The catalyst is prepared by impregnating pellets of the silicon carbide with an aqueous solution of phosphomolybdic acid. The impregnation step may be conveniently carried out by immersing the silicon carbide pellets into an aqueous solution of phosphomolybdic acid. After immersion the wet pellets are dried and a temperature in the range of about 212 F. to about 350 F. is adequate for this purpose. In order to prevent the agglomeration of the impregnated pellets during the drying step, it may be desirable to employ a rotary drier which will continuously tumble the pellets as they are dried and prevent them from sticking together.
When the impregnated pellets are substantially dry, the pellets are then calcined for a period of time at a temperature in the range of 700 F. to 1000 F. It has been found that in order to achieve the maximum activity in the final catalyst composition, the catalyst should be calcined for a period of time not less than two hours. Calcination for periods longer than thirty hours is usually unnecessary.
The catalysts of this invention are particularly useful in processes of the type described in US. Patent 2,881,212 referred to above, and the same operating conditions outlined in that patent may be employed. Such processes are preferably conducted in a fixed bed reactor wherein the catalyst pellets are disposed within a plurality of tubes surrounded by an appropriate heat transfer medium.
In order to illustrate a preferred embodiment of this invention, a catalyst was prepared in accordance with the method described below:
Thirty-eight pounds of M00 were dissolved in 45 gallons of water. 1530 g. of H PO were next added to the solution and the mixture was heated to 212 F. After eight hours, the color of the solution changed to yellow whereupon the heating was discontinued and the solution was spray dried. The spray drier was operated with an inlet air temperature of 700 F. and an outlet air temperature of 350 F.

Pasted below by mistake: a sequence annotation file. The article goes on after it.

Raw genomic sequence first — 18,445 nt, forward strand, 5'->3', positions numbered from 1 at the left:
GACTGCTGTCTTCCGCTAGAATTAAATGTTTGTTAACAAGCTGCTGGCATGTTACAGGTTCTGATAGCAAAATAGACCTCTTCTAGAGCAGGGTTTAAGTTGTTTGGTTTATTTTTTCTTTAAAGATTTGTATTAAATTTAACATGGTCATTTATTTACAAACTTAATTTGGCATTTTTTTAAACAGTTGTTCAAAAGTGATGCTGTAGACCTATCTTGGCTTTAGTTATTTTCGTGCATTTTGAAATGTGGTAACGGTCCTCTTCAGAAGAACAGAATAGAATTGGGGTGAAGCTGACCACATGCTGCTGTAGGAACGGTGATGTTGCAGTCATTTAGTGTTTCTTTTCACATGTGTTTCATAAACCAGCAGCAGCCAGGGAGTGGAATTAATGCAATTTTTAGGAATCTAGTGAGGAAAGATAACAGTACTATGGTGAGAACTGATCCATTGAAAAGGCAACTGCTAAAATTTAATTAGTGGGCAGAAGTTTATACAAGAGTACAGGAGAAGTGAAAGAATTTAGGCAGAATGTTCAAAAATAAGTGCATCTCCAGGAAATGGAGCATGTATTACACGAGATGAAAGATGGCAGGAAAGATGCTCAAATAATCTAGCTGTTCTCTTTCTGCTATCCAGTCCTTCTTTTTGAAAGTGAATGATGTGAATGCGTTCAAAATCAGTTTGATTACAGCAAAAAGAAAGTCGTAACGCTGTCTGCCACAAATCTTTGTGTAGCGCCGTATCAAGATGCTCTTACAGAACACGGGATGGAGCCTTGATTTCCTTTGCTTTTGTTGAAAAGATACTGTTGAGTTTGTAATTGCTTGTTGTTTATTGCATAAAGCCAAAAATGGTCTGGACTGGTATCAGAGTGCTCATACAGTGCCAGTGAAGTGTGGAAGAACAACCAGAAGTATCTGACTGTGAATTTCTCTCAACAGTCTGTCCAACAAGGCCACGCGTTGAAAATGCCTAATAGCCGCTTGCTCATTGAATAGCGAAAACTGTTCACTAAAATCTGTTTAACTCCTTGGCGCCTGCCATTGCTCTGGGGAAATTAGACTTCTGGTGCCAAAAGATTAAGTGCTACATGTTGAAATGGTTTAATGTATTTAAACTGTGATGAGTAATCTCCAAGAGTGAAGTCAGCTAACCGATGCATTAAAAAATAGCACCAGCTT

One thousand seven hundred and fifty grams of phosphomolybdic acid prepared in accordance with the foregoing procedure were dissolved in 900 ml. of distilled water. Next 1750 g. of /s" x pellets of silicon carbide Were immersed in the solution of phosphomolybdic acid. Analysis of the silicon carbide pellets prior to immersion showed that they contained 62% of silicon carbide, 29% of silica, 6% of alumina and minor amounts of ferric oxide, titanium dioxide, sodium oxide, potassium oxide, magnesium oxide, and calcium oxide. The silicon carbide pellets had the following physical properties:
Porosity percent 36 Water adsorption do 19-20 Bulk density g./cc 1.89 App. Sp. gravity g./cc 2.99 Packing density lb./ cu. ft-.. 63 Surface area sq.m./g 1
The wet pellets were dried in an oven at 302 F. for 12 hours, and then calcined at 800 F. for seven hours. Analysis of the dried and calcined pellets showed that they contained 35% by weight of phosphomolybdic acid.